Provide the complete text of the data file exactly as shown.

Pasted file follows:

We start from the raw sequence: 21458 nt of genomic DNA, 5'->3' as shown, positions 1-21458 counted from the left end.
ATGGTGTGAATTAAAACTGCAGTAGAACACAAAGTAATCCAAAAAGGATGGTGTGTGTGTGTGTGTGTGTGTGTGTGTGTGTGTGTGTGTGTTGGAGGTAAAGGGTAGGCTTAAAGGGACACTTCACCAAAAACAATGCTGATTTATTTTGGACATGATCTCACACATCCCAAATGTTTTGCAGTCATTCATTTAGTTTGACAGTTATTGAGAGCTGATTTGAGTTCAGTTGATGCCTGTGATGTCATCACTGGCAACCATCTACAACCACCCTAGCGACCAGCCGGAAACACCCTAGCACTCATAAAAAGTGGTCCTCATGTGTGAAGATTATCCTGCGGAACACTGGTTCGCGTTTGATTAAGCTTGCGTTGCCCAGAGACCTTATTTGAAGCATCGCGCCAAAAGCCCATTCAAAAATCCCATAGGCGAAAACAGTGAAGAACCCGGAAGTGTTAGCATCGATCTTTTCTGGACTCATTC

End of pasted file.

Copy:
We start from the raw sequence: 21458 nt of genomic DNA, 5'->3' as shown, positions 1-21458 counted from the left end.
ATGGTGTGAATTAAAACTGCAGTAGAACACAAAGTAATCCAAAAAGGATGGTGTGTGTGTGTGTGTGTGTGTGTGTGTGTGTGTGTGTGTGTTGGAGGTAAAGGGTAGGCTTAAAGGGACACTTCACCAAAAACAATGCTGATTTATTTTGGACATGATCTCACACATCCCAAATGTTTTGCAGTCATTCATTTAGTTTGACAGTTATTGAGAGCTGATTTGAGTTCAGTTGATGCCTGTGATGTCATCACTGGCAACCATCTACAACCACCCTAGCGACCAGCCGGAAACACCCTAGCACTCATAAAAAGTGGTCCTCATGTGTGAAGATTATCCTGCGGAACACTGGTTCGCGTTTGATTAAGCTTGCGTTGCCCAGAGACCTTATTTGAAGCATCGCGCCAAAAGCCCATTCAAAAATCCCATAGGCGAAAACAGTGAAGAACCCGGAAGTGTTAGCATCGATCTTTTCTGGACTCATTC